Block quotation

If a quotation is 40 or more words, set it off by beginning a new line, indenting it one tab from the left margin. Double-space the quotation and do not use quotation marks. The parenthetical reference appears at the end of the block quotation, following the ending punctuation mark. Example:
In 2006, Ray English reviewed the rationale for open access: The movement for public access to government-funded research is based on simple but powerful principles. Taxpayers who fund research have a right to easy and effective access to the research that they pay for through tax dollars. In the age of the Internet, in which research can be shared instantaneously, it makes no sense for federally funded research to be accessible only through expensive journals that are available only in a limited number of research libraries. (p. 412)
If the author and date were not mentioned in the introductory text, they would need to be included in the parenthetical reference at the end of the quotation. Example: (English, 2016, p. 412)

Table of content

  • The table of content should be page 3.
  • The page should have the page title at the top, centered and bold.
  • Below should details the main section of the paper, far left and page number far right.

List of tables

If you have a large number of tables in your paper, you should form a list of tables. This would be the page just after the table of content, page 4, usually.
If not, you should list the page number of each table on the table of contents. Using the title “Table 1”, “Table 2, etc.

List of Appendices

If you have a large number of appendices in your paper, you should form a list of appendices. This would be the page just after the table of content, page 5, usually.
If not, you should list the page number of each appendix on the table of contents. Using the title “Appendix A”, “Appendix B”

Tables

These should follow on after the references page at the end of the paper. Use 1 page per table and give it the title”Table 1″, “Table 2, etc. top center.

Appendix

These should follow on after the Tables page at the end of the paper. Use 1 page per appendix and give it the title”Appendix A”, “Appendix B” top center.

Resume

This should be the final part of the paper an up to date resume of the writer.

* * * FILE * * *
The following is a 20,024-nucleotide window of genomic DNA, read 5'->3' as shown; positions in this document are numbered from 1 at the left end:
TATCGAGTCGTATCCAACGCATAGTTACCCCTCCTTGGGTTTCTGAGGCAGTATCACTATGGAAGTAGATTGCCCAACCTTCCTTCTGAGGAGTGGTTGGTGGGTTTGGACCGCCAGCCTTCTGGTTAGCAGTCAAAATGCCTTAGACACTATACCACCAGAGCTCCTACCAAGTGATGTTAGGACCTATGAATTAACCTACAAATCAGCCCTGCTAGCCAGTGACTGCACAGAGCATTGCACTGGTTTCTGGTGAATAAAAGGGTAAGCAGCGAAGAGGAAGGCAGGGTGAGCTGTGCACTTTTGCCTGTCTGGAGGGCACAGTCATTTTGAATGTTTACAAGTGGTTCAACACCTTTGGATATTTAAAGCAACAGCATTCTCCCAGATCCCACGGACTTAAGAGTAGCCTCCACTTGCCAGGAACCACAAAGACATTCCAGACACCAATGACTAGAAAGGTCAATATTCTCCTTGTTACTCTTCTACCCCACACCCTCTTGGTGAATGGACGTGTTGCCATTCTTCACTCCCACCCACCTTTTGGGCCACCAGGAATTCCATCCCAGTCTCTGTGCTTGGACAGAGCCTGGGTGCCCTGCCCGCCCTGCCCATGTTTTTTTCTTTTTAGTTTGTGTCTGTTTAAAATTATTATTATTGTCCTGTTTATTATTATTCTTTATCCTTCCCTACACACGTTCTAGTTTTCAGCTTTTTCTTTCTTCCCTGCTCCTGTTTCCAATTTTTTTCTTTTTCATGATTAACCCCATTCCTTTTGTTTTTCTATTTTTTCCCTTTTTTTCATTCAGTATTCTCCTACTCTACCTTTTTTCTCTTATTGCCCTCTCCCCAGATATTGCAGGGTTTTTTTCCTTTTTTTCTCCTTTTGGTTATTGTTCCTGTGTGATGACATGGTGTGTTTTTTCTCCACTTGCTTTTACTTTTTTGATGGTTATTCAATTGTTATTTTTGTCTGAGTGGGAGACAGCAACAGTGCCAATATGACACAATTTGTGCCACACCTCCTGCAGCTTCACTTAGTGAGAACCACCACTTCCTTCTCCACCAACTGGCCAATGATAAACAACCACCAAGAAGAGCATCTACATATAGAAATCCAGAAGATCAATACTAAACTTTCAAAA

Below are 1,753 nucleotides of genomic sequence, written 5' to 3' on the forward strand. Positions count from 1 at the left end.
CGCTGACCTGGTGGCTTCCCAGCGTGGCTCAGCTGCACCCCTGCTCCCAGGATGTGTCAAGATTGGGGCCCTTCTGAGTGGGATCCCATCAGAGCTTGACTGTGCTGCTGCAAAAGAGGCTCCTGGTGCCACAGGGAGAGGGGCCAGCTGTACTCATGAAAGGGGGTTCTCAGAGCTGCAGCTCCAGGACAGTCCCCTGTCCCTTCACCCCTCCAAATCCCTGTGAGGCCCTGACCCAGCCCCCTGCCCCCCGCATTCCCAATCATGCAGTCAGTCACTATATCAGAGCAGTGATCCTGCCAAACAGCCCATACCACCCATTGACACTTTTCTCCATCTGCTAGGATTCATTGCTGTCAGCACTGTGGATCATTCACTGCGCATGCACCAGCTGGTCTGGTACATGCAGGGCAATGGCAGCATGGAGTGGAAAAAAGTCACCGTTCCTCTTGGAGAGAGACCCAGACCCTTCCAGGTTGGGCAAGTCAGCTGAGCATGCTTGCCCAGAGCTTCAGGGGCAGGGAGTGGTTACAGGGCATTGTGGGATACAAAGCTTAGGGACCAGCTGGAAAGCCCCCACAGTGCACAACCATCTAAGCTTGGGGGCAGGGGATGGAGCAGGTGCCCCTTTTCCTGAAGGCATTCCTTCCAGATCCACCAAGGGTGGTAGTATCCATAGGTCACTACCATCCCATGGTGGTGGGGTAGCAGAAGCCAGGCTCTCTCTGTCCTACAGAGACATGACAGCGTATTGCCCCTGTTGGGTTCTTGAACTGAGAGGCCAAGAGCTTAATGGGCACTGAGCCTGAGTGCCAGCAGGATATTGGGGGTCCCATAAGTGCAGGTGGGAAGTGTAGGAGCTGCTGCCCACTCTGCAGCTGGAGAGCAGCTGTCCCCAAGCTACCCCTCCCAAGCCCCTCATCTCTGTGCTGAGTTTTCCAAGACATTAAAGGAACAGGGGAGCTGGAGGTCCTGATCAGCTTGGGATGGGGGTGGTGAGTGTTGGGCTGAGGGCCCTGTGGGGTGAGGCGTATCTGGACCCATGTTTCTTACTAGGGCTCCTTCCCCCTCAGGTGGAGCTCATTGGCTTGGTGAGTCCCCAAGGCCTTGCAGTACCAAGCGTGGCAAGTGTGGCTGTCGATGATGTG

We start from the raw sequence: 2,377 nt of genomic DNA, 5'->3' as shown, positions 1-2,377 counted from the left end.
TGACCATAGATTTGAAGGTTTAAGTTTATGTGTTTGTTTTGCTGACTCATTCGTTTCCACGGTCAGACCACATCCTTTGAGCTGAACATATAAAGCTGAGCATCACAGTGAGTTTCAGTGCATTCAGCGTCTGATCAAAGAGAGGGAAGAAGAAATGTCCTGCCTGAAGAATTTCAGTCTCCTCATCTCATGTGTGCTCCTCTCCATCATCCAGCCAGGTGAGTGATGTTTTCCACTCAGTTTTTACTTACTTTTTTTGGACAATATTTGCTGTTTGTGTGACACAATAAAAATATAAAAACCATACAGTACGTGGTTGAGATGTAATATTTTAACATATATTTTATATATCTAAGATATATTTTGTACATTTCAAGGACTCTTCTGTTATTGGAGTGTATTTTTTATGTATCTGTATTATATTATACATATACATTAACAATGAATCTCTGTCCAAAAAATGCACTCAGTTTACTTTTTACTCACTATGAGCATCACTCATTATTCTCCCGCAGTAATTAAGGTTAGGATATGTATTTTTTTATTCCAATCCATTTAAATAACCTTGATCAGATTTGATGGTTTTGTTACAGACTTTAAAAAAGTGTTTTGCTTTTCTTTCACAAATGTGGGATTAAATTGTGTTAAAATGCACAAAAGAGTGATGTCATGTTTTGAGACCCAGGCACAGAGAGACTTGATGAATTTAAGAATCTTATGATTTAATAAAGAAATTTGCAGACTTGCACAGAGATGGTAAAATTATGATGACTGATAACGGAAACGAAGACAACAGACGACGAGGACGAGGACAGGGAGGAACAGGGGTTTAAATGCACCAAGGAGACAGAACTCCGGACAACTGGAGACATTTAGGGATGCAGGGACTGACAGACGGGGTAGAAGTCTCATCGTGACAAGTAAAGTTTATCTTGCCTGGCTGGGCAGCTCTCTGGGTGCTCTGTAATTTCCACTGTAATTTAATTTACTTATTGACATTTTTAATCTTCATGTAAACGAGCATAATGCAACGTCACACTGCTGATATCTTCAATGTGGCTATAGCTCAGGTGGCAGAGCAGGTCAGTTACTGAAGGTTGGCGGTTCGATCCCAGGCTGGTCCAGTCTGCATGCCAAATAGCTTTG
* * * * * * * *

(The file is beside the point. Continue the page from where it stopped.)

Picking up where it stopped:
Plagiarism

Plagiarism is using someone else’s work and submitting it as your own, failing to give appropriate acknowledgment when directly quoting or paraphrasing another, or presenting another’s line of thinking without giving credit. It is very easy to detect plagiarised work, as there is a lot of software available now.

Do not repeat the author’s keywords or sentence structure when paraphrasing.
Commonly-known or understood material, such as a scientific truth or historical dates, do not have to be documented, nor do proverbs, sayings, and clich’s.

When writing, keep the following in mind:

  • Differentiate between paraphrase or summary and directly-quoted material.
  • Do not copy and paste content directly from a source without citing it.
  • Memorable or key phrases must be reworded unless directly quoted.
  • Document or cite all lines of argument or reasoning.

 

Reference Page

The page title, References, must be centered, 1 inch from the top of the page and starts a new page. The standard 12-point font should be used, without effects such as bolding, italics or underlining.

  • All sources listed in the References have at least one corresponding in-text citation.
  • References are listed in alphabetical order.
  • All lines are double-spaced, and for each entry, the hanging indent is used.

    Order of references in the reference list:

  • When alphabetizing, remember that “nothing precedes something.” In the above reference list, Brown precedes Browning.
  • If you are citing two or more works by the same author, always repeat the author’s name and order them by year of publication, with the earliest first.
  • One-author entries appear in the reference list before multiple-author entries beginning with the same surname, regardless of the year.
  • For entries beginning with the same name, but with different coauthors, alphabetize by the last names of the second author listed.

    BOOKS

    Publication Manual pages 183-192, examples on pages 202-205

    Citations for books include the following:

  • Author’s name (initials are used for the first and middle names)
  • Year of publication (in parentheses)
  • Title of work italicized (capitalize only the first word of the title, the first word of the subtitle, and any proper nouns)
  • Publication information

    Place of publication

    List the city and state as shown on the title page. If the publisher is outside of the United States, list the city and country

     

  • If the publisher is a university and the name of the state is included in the university’s name, do not repeat the state in the publisher’s location